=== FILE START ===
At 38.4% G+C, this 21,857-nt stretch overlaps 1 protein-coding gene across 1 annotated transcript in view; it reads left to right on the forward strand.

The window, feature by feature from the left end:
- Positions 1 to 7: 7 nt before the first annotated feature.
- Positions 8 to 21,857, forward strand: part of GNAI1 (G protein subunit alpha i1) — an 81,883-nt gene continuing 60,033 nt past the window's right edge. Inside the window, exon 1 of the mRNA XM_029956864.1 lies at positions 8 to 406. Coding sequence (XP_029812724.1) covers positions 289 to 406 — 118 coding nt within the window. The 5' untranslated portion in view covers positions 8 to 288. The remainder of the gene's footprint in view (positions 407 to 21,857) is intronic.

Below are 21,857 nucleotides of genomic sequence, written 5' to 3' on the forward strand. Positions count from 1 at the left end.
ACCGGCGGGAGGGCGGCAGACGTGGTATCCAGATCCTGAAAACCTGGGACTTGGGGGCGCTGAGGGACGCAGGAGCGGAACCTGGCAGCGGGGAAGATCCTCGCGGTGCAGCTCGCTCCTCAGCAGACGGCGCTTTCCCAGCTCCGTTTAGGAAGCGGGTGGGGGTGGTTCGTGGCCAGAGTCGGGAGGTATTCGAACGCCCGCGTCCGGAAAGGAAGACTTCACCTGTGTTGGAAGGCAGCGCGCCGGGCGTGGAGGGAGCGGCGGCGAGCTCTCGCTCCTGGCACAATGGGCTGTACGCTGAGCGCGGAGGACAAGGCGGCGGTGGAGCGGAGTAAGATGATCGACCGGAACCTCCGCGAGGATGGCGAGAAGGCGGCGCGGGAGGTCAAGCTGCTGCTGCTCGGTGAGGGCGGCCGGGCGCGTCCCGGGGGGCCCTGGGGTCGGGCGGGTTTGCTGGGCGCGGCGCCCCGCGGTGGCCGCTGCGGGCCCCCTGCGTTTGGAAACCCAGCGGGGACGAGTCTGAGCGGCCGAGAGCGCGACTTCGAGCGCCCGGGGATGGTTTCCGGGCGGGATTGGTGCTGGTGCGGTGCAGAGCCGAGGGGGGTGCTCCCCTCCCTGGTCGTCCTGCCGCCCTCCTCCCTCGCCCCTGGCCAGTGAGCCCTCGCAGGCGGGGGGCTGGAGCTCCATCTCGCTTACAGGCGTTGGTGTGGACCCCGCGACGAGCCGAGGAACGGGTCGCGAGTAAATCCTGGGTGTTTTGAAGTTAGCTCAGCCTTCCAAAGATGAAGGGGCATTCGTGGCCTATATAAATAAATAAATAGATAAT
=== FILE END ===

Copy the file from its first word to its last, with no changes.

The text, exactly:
At 38.4% G+C, this 21,857-nt stretch overlaps 1 protein-coding gene across 1 annotated transcript in view; it reads left to right on the forward strand.

The window, feature by feature from the left end:
- Positions 1 to 7: 7 nt before the first annotated feature.
- Positions 8 to 21,857, forward strand: part of GNAI1 (G protein subunit alpha i1) — an 81,883-nt gene continuing 60,033 nt past the window's right edge. Inside the window, exon 1 of the mRNA XM_029956864.1 lies at positions 8 to 406. Coding sequence (XP_029812724.1) covers positions 289 to 406 — 118 coding nt within the window. The 5' untranslated portion in view covers positions 8 to 288. The remainder of the gene's footprint in view (positions 407 to 21,857) is intronic.

Below are 21,857 nucleotides of genomic sequence, written 5' to 3' on the forward strand. Positions count from 1 at the left end.
ACCGGCGGGAGGGCGGCAGACGTGGTATCCAGATCCTGAAAACCTGGGACTTGGGGGCGCTGAGGGACGCAGGAGCGGAACCTGGCAGCGGGGAAGATCCTCGCGGTGCAGCTCGCTCCTCAGCAGACGGCGCTTTCCCAGCTCCGTTTAGGAAGCGGGTGGGGGTGGTTCGTGGCCAGAGTCGGGAGGTATTCGAACGCCCGCGTCCGGAAAGGAAGACTTCACCTGTGTTGGAAGGCAGCGCGCCGGGCGTGGAGGGAGCGGCGGCGAGCTCTCGCTCCTGGCACAATGGGCTGTACGCTGAGCGCGGAGGACAAGGCGGCGGTGGAGCGGAGTAAGATGATCGACCGGAACCTCCGCGAGGATGGCGAGAAGGCGGCGCGGGAGGTCAAGCTGCTGCTGCTCGGTGAGGGCGGCCGGGCGCGTCCCGGGGGGCCCTGGGGTCGGGCGGGTTTGCTGGGCGCGGCGCCCCGCGGTGGCCGCTGCGGGCCCCCTGCGTTTGGAAACCCAGCGGGGACGAGTCTGAGCGGCCGAGAGCGCGACTTCGAGCGCCCGGGGATGGTTTCCGGGCGGGATTGGTGCTGGTGCGGTGCAGAGCCGAGGGGGGTGCTCCCCTCCCTGGTCGTCCTGCCGCCCTCCTCCCTCGCCCCTGGCCAGTGAGCCCTCGCAGGCGGGGGGCTGGAGCTCCATCTCGCTTACAGGCGTTGGTGTGGACCCCGCGACGAGCCGAGGAACGGGTCGCGAGTAAATCCTGGGTGTTTTGAAGTTAGCTCAGCCTTCCAAAGATGAAGGGGCATTCGTGGCCTATATAAATAAATAAATAGATAAT